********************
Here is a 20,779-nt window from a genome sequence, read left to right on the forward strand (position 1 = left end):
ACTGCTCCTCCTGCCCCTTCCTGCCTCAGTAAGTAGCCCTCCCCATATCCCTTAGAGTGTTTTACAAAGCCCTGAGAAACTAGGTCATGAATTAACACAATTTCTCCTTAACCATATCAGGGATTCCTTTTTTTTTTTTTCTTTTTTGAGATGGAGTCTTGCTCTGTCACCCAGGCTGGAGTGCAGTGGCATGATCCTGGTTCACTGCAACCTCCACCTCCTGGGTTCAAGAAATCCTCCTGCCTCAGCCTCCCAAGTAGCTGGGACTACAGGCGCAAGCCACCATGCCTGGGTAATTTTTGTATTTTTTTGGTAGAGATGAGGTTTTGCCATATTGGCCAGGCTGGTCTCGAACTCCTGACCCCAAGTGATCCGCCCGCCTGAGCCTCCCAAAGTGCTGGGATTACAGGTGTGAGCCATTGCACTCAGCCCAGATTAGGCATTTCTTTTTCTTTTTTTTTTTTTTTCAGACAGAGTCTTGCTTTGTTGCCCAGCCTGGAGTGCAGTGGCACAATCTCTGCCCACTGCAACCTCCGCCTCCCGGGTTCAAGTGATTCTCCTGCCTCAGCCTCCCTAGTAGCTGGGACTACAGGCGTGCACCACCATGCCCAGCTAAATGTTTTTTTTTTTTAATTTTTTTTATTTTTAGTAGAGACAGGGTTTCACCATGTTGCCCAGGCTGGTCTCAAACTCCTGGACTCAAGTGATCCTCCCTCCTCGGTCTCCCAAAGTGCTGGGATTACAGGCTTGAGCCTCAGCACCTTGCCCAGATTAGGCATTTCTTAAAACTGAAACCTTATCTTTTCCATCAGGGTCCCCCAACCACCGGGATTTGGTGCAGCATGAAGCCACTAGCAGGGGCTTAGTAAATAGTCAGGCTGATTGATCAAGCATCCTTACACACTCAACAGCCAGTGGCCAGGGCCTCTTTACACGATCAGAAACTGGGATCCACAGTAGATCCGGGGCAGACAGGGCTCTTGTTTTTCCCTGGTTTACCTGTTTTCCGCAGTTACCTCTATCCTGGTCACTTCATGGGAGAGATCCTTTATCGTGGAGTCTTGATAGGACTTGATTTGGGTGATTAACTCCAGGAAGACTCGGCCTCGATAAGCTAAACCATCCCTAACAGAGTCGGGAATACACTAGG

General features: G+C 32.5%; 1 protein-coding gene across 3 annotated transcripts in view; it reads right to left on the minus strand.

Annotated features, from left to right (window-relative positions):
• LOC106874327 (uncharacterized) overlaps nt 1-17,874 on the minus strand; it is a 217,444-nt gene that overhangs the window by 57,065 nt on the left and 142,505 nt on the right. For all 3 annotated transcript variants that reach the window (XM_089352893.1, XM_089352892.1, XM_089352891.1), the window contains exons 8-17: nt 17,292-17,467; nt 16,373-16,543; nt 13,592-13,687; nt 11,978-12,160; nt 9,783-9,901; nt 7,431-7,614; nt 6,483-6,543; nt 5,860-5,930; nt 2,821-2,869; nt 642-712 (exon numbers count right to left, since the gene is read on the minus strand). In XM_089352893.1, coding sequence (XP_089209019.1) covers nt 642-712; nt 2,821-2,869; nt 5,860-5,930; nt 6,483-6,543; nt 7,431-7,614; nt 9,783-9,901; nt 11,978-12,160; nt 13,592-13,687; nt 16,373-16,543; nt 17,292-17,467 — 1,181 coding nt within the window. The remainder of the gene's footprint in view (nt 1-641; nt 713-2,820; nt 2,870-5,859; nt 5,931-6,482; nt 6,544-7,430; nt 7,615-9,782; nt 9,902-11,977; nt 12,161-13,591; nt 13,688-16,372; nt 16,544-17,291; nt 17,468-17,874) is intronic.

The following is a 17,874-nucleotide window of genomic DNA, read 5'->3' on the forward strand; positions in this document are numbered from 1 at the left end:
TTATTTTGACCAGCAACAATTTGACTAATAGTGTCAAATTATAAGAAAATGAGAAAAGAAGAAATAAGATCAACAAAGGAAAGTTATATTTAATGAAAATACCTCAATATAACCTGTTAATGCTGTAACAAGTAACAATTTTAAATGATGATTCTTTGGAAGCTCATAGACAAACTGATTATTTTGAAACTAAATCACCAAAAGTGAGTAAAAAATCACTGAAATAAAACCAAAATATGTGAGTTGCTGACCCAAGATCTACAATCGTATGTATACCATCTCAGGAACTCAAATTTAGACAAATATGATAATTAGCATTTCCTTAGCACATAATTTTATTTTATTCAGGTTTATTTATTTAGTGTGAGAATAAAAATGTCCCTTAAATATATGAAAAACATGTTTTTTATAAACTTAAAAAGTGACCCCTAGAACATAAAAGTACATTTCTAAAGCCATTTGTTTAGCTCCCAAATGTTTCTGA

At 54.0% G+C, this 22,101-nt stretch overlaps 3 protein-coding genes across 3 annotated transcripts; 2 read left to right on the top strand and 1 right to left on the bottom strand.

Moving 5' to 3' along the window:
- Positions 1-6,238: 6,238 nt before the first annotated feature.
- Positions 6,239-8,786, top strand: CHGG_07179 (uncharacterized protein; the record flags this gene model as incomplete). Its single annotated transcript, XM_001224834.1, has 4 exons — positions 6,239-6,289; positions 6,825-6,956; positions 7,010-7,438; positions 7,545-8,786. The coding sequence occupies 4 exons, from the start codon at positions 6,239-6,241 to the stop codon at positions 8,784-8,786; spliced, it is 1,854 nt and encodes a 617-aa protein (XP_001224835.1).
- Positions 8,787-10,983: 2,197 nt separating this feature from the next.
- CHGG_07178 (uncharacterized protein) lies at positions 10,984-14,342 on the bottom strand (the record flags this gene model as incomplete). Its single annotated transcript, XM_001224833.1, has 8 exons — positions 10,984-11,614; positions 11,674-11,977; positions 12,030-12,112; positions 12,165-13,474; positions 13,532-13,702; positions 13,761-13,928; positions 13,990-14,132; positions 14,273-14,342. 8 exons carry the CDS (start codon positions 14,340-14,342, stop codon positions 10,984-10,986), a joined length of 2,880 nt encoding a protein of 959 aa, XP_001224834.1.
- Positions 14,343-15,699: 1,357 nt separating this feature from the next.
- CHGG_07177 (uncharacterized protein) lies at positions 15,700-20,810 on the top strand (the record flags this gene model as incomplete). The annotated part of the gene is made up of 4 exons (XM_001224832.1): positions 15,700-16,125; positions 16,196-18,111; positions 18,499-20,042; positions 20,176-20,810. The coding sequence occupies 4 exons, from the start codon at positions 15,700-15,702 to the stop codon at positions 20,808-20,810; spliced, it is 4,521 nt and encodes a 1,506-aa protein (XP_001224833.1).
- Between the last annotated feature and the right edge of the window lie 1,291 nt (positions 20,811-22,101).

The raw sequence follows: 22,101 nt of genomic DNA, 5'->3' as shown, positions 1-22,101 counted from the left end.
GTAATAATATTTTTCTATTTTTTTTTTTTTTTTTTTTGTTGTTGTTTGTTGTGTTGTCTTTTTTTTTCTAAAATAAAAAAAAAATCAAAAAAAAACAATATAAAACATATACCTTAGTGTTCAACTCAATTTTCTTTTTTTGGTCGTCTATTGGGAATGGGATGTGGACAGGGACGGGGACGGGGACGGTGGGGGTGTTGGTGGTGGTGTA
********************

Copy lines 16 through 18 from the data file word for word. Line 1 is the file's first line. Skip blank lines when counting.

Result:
- Between the last annotated feature and the right edge of the window lie 1,291 nt (positions 20,811-22,101).

The raw sequence follows: 22,101 nt of genomic DNA, 5'->3' as shown, positions 1-22,101 counted from the left end.
GTAATAATATTTTTCTATTTTTTTTTTTTTTTTTTTTGTTGTTGTTTGTTGTGTTGTCTTTTTTTTTCTAAAATAAAAAAAAAATCAAAAAAAAACAATATAAAACATATACCTTAGTGTTCAACTCAATTTTCTTTTTTTGGTCGTCTATTGGGAATGGGATGTGGACAGGGACGGGGACGGGGACGGTGGGGGTGTTGGTGGTGGTGTA